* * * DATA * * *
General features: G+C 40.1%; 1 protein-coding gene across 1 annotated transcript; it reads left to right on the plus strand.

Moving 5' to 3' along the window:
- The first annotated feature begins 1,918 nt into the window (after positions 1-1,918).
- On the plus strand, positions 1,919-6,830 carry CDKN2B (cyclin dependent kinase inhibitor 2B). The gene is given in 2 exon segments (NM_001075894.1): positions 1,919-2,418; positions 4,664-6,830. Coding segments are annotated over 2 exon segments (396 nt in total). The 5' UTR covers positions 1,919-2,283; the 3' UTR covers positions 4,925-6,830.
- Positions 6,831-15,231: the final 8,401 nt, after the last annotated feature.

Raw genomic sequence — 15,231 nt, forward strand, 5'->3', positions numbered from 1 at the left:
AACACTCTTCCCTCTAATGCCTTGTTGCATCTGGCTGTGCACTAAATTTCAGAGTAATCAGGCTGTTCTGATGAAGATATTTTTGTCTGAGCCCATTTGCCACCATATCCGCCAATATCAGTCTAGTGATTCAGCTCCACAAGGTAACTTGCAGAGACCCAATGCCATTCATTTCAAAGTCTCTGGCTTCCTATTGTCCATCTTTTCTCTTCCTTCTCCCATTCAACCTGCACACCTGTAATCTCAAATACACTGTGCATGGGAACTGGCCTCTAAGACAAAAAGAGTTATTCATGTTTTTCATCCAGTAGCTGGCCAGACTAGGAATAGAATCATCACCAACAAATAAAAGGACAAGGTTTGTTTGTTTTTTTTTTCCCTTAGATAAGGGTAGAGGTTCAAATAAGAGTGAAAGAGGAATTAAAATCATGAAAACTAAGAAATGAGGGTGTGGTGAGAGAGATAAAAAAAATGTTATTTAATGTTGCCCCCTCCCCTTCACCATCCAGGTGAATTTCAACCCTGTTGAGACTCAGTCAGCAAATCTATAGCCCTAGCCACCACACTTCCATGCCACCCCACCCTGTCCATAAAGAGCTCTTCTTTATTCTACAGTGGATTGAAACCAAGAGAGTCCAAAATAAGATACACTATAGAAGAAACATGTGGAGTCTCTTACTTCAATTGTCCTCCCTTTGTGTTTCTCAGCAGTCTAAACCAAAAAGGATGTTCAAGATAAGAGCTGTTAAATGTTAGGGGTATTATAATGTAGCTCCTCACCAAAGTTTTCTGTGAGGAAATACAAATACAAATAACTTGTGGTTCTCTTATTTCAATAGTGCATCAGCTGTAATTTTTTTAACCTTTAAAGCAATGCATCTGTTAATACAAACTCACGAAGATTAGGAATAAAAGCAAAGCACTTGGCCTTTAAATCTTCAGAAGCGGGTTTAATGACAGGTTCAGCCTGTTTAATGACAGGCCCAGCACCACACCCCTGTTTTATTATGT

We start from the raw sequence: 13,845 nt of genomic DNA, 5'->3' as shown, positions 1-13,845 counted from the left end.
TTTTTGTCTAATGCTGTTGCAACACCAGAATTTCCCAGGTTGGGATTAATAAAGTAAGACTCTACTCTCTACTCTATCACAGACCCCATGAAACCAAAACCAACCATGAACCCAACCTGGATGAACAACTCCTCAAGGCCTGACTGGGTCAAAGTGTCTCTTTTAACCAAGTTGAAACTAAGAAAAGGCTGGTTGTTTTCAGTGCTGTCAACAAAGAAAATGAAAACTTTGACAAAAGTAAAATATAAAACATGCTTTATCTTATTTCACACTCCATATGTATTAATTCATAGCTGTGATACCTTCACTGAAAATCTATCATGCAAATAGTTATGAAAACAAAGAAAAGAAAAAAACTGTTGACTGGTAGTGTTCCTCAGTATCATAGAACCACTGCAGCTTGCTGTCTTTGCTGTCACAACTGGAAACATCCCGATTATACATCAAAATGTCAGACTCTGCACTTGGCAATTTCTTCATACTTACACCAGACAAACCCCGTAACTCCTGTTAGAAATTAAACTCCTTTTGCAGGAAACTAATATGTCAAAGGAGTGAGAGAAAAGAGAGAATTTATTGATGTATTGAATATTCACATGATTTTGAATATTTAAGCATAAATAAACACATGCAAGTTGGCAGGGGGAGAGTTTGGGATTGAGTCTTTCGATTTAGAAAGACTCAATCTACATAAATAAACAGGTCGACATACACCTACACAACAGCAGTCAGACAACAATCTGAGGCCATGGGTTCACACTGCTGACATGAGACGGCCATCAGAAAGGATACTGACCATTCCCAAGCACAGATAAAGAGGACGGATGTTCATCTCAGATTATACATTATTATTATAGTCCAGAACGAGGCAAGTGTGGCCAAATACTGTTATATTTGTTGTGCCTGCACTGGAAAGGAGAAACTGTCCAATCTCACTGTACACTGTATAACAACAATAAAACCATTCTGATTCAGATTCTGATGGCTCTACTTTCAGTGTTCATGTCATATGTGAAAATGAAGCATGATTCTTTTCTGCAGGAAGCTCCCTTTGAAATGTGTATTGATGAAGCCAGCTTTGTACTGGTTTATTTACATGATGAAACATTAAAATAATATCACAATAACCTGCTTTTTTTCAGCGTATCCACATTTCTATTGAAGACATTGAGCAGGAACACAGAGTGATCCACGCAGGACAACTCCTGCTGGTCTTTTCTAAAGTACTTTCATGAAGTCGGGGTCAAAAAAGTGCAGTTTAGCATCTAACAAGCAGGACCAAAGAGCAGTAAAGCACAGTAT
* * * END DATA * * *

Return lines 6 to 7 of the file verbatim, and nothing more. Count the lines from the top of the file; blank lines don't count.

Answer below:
Raw genomic sequence — 15,231 nt, forward strand, 5'->3', positions numbered from 1 at the left:
AACACTCTTCCCTCTAATGCCTTGTTGCATCTGGCTGTGCACTAAATTTCAGAGTAATCAGGCTGTTCTGATGAAGATATTTTTGTCTGAGCCCATTTGCCACCATATCCGCCAATATCAGTCTAGTGATTCAGCTCCACAAGGTAACTTGCAGAGACCCAATGCCATTCATTTCAAAGTCTCTGGCTTCCTATTGTCCATCTTTTCTCTTCCTTCTCCCATTCAACCTGCACACCTGTAATCTCAAATACACTGTGCATGGGAACTGGCCTCTAAGACAAAAAGAGTTATTCATGTTTTTCATCCAGTAGCTGGCCAGACTAGGAATAGAATCATCACCAACAAATAAAAGGACAAGGTTTGTTTGTTTTTTTTTTCCCTTAGATAAGGGTAGAGGTTCAAATAAGAGTGAAAGAGGAATTAAAATCATGAAAACTAAGAAATGAGGGTGTGGTGAGAGAGATAAAAAAAATGTTATTTAATGTTGCCCCCTCCCCTTCACCATCCAGGTGAATTTCAACCCTGTTGAGACTCAGTCAGCAAATCTATAGCCCTAGCCACCACACTTCCATGCCACCCCACCCTGTCCATAAAGAGCTCTTCTTTATTCTACAGTGGATTGAAACCAAGAGAGTCCAAAATAAGATACACTATAGAAGAAACATGTGGAGTCTCTTACTTCAATTGTCCTCCCTTTGTGTTTCTCAGCAGTCTAAACCAAAAAGGATGTTCAAGATAAGAGCTGTTAAATGTTAGGGGTATTATAATGTAGCTCCTCACCAAAGTTTTCTGTGAGGAAATACAAATACAAATAACTTGTGGTTCTCTTATTTCAATAGTGCATCAGCTGTAATTTTTTTAACCTTTAAAGCAATGCATCTGTTAATACAAACTCACGAAGATTAGGAATAAAAGCAAAGCACTTGGCCTTTAAATCTTCAGAAGCGGGTTTAATGACAGGTTCAGCCTGTTTAATGACAGGCCCAGCACCACACCCCTGTTTTATTATGT